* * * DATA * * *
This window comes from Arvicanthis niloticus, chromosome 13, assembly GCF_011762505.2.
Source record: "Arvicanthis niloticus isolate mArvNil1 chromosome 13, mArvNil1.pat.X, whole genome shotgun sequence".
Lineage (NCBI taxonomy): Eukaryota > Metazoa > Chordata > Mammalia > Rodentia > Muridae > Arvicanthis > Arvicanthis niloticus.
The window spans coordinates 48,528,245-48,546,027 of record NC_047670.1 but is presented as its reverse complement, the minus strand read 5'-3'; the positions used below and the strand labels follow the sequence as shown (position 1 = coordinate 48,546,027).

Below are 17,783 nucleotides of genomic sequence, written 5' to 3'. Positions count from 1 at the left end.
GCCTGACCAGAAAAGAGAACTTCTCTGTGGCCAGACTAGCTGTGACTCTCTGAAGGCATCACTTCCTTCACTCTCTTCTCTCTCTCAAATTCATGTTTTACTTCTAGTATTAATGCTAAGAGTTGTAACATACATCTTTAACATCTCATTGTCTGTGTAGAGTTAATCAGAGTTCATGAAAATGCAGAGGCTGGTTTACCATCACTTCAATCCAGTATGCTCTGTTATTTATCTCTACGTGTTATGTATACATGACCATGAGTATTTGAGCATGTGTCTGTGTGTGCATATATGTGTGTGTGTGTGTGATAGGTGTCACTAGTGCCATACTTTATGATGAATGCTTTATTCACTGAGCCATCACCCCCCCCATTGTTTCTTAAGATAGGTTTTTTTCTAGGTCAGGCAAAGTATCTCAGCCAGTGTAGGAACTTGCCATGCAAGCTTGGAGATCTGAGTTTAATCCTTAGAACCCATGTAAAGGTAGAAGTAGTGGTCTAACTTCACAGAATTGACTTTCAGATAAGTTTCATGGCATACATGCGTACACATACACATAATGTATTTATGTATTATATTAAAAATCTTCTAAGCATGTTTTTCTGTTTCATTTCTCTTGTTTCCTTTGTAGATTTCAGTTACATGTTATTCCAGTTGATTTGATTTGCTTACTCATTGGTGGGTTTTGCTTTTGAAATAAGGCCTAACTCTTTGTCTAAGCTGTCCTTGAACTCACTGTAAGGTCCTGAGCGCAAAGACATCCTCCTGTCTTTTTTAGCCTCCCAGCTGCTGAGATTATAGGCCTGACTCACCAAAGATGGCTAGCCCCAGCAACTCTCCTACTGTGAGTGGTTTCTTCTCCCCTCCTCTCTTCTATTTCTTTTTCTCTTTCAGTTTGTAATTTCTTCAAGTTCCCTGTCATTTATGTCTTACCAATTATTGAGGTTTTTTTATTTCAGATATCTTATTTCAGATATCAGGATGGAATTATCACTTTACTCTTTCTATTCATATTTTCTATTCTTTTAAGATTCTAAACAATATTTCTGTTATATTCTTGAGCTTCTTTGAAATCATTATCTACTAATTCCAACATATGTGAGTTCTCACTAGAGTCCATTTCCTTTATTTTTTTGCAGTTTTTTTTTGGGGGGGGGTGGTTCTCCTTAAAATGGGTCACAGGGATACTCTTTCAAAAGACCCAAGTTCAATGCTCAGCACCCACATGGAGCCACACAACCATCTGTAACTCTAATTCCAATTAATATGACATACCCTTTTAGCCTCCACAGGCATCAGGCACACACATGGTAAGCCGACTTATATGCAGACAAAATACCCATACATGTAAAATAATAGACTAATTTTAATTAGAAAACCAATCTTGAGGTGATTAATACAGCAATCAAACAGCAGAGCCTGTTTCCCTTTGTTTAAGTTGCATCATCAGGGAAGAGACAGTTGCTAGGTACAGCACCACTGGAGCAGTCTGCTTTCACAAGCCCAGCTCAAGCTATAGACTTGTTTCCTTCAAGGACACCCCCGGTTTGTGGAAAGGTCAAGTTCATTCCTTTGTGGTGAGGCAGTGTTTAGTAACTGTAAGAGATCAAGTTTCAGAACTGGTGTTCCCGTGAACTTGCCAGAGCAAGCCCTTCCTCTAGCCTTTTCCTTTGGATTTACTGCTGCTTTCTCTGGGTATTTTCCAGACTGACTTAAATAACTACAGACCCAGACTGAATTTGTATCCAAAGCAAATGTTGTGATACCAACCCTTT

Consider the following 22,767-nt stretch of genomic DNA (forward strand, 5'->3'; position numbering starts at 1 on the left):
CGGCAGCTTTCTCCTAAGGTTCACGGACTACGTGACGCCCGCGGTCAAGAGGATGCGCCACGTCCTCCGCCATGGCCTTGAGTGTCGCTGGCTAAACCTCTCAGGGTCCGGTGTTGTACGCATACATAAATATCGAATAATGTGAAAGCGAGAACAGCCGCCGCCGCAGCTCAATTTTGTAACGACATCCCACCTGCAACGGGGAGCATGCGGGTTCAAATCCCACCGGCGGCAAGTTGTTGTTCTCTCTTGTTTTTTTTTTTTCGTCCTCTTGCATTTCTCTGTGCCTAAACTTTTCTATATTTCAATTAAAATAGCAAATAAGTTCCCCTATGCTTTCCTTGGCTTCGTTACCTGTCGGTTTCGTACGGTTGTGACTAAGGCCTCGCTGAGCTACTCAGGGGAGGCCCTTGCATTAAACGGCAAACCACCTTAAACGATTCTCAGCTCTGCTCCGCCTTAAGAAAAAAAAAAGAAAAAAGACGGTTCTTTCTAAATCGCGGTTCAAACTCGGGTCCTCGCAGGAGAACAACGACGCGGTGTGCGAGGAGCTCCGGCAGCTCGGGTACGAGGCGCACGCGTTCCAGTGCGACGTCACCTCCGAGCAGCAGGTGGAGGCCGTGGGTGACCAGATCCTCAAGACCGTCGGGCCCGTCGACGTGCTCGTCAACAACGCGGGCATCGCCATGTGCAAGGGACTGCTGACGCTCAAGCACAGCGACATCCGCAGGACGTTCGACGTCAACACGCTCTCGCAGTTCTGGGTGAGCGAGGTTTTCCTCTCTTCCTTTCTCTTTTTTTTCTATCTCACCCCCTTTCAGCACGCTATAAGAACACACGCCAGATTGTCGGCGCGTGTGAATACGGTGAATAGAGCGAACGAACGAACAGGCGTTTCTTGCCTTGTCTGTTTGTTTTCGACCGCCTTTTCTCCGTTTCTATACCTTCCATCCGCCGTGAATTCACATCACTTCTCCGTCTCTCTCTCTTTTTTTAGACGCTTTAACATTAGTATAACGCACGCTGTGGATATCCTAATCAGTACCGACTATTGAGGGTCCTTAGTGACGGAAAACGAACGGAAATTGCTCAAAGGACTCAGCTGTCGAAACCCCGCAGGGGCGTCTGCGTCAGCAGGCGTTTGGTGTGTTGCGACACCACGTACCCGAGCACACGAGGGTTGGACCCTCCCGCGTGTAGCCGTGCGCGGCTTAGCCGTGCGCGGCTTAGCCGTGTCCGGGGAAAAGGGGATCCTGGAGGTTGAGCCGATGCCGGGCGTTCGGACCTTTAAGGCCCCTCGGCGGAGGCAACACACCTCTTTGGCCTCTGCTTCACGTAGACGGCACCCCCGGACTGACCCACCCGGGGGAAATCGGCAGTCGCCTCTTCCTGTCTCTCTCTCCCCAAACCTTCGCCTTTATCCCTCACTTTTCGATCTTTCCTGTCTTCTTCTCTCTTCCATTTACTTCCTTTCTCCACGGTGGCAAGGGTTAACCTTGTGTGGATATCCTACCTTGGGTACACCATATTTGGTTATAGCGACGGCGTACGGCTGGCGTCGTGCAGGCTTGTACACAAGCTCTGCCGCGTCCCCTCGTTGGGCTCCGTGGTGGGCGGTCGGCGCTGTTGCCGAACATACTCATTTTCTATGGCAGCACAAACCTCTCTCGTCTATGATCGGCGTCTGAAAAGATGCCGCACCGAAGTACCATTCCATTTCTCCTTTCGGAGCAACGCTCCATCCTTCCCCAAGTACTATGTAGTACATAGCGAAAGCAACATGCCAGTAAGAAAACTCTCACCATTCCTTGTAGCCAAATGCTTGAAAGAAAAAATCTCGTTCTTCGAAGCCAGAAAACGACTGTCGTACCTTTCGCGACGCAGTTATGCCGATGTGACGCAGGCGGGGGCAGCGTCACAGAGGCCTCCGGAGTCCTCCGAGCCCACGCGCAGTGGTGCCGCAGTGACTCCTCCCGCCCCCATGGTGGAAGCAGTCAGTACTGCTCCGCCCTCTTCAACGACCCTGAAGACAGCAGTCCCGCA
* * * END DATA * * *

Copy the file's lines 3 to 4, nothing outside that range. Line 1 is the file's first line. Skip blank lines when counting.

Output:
Lineage (NCBI taxonomy): Eukaryota > Metazoa > Chordata > Mammalia > Rodentia > Muridae > Arvicanthis > Arvicanthis niloticus.
The window spans coordinates 48,528,245-48,546,027 of record NC_047670.1 but is presented as its reverse complement, the minus strand read 5'-3'; the positions used below and the strand labels follow the sequence as shown (position 1 = coordinate 48,546,027).